Who’s Legally Responsible for Real Estate Teams?

Brokers have to answer for how teams at their company operate. Know how to set up teams in a way that avoids potential legal problems.

Brokers are charged with overseeing the real estate teams at their company, including ensuring that team members abide by state licensing laws, employment laws and business entity operations. But there are three areas of team oversight that can be legally tricky: branding, classification and compensation.

“Team leads are understandably excited about the new business venture but shouldn’t overlook the importance of setting up the team properly,” says Matt Troiani, senior counsel and director of legal affairs at the National Association of REALTORS®, in the latest Window to the Law video. Troiani highlights a few issues to consider:

  1. Watch naming policies. Some states require teams to register if they are advertising or doing business under a different name than their license or brokerage, Troiani says. “The NAR Code of Ethics and most state laws require teams to conspicuously display the real estate brokerage’s name in any team advertisement,” he says. “Several states require specific agency disclosures when two team members represent different parties in the same transaction. Many states also require specific client disclosures when services are provided by an unlicensed team member.”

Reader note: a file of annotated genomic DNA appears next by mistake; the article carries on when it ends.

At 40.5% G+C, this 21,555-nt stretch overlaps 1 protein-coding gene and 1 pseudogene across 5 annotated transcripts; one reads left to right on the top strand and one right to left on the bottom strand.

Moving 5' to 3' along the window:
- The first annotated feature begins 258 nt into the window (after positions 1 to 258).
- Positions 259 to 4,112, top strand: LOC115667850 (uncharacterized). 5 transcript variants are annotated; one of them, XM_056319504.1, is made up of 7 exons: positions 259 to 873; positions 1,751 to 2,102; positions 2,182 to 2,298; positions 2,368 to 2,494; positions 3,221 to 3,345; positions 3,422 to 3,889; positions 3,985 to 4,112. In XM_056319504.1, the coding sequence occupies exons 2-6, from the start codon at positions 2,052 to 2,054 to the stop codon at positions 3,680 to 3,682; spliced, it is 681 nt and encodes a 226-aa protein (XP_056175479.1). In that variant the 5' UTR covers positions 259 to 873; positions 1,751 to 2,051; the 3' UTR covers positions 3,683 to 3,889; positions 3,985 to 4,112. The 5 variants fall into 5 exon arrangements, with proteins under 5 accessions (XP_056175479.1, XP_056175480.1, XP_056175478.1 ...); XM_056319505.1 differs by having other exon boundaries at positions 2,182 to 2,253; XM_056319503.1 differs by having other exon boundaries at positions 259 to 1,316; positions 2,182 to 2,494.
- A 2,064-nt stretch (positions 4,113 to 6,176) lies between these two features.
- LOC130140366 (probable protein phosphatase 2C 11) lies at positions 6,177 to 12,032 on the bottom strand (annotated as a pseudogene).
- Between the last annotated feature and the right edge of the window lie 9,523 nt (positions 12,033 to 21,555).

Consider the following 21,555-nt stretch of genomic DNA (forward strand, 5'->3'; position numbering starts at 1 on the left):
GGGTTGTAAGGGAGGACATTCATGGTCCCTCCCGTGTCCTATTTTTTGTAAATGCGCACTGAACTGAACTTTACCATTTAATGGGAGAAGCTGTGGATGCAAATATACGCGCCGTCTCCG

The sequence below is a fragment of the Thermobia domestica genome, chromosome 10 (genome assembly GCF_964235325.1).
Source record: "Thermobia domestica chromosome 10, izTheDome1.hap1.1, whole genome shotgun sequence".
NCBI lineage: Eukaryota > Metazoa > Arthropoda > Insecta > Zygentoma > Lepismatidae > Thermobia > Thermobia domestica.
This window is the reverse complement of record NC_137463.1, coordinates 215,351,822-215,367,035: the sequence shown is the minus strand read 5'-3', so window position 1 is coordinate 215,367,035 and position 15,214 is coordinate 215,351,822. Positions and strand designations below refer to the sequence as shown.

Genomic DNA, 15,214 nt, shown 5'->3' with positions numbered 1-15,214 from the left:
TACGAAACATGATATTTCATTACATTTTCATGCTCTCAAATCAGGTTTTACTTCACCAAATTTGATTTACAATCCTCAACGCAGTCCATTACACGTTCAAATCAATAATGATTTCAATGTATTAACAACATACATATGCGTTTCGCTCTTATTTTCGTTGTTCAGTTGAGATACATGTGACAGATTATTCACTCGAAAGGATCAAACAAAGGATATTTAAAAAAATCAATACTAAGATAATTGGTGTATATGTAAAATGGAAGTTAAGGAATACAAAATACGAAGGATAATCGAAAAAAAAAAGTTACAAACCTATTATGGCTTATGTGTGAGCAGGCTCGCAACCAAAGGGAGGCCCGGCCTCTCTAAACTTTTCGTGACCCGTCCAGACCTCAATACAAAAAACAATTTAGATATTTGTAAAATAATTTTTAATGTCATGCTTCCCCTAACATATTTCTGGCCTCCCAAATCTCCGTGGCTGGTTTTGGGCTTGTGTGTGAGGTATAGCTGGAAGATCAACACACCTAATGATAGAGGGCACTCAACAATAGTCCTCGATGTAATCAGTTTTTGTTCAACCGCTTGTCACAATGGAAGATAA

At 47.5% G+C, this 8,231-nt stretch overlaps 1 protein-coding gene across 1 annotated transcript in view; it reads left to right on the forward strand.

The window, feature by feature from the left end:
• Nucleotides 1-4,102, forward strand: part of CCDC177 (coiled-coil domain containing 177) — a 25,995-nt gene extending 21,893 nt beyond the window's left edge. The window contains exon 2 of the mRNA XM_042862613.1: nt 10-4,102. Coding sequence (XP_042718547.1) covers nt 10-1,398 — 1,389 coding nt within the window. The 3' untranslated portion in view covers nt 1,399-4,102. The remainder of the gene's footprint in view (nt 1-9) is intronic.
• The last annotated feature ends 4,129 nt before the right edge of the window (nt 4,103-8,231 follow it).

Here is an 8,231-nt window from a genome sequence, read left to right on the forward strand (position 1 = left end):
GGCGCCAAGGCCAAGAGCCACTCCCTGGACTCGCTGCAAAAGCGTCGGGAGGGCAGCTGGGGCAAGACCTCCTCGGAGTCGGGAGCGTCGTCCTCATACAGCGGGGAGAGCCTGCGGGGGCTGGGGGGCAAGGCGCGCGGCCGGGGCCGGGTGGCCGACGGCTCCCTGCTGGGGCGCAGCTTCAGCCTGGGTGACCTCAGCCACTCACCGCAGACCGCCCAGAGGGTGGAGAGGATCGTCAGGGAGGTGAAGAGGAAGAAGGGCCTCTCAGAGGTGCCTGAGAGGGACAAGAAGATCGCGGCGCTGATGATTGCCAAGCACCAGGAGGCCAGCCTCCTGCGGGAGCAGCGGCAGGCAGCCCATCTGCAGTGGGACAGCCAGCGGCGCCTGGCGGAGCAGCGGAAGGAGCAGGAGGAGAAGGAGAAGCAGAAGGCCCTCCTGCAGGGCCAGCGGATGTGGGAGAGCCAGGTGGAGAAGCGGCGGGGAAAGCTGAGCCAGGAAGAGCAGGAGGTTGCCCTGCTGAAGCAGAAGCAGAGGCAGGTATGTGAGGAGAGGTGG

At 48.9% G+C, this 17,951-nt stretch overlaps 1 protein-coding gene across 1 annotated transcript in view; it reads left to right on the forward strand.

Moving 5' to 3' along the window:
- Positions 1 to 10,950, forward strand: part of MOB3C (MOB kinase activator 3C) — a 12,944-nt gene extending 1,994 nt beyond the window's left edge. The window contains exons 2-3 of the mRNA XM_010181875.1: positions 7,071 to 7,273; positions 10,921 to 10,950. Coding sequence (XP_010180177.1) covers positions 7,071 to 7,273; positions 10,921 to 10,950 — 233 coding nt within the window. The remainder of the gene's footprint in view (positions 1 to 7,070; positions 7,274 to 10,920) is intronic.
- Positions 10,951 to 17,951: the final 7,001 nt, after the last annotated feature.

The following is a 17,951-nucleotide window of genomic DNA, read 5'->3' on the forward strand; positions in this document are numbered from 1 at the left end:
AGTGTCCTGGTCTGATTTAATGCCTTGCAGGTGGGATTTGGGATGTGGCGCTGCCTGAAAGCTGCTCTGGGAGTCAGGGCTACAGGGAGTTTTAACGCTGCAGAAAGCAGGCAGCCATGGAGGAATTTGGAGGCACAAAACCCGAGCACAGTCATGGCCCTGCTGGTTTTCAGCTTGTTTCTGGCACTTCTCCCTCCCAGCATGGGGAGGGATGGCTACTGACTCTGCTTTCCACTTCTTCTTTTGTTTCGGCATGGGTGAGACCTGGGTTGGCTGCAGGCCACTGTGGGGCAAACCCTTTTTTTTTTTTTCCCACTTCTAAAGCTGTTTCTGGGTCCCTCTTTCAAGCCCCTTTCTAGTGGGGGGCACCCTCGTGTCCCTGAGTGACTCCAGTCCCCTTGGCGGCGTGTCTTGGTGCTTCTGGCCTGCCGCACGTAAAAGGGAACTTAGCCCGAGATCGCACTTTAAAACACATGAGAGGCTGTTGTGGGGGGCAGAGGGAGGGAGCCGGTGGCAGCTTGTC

2. Have a team agreement in place. The agreement should address issues like compensation, who owns the team name and client lists, what happens when a team member leaves or the team dissolves, and how revenue and expenses will be divided. “Brokers should have a copy of the team agreement and require that all team members adhere to brokerage policies,” Troiani says.
  3. Classify correctly. Brokers and team leaders also must follow employment and work classification laws. For example, salespeople on a team are usually treated as independent contractors or employees—consistent with the brokerage policy. “Misclassification could subject the brokerage and the team to statutory fines, tax penalties and withholding, and payment of a minimum wage,” Troiani says. (Exceptions can be made for unlicensed team members.)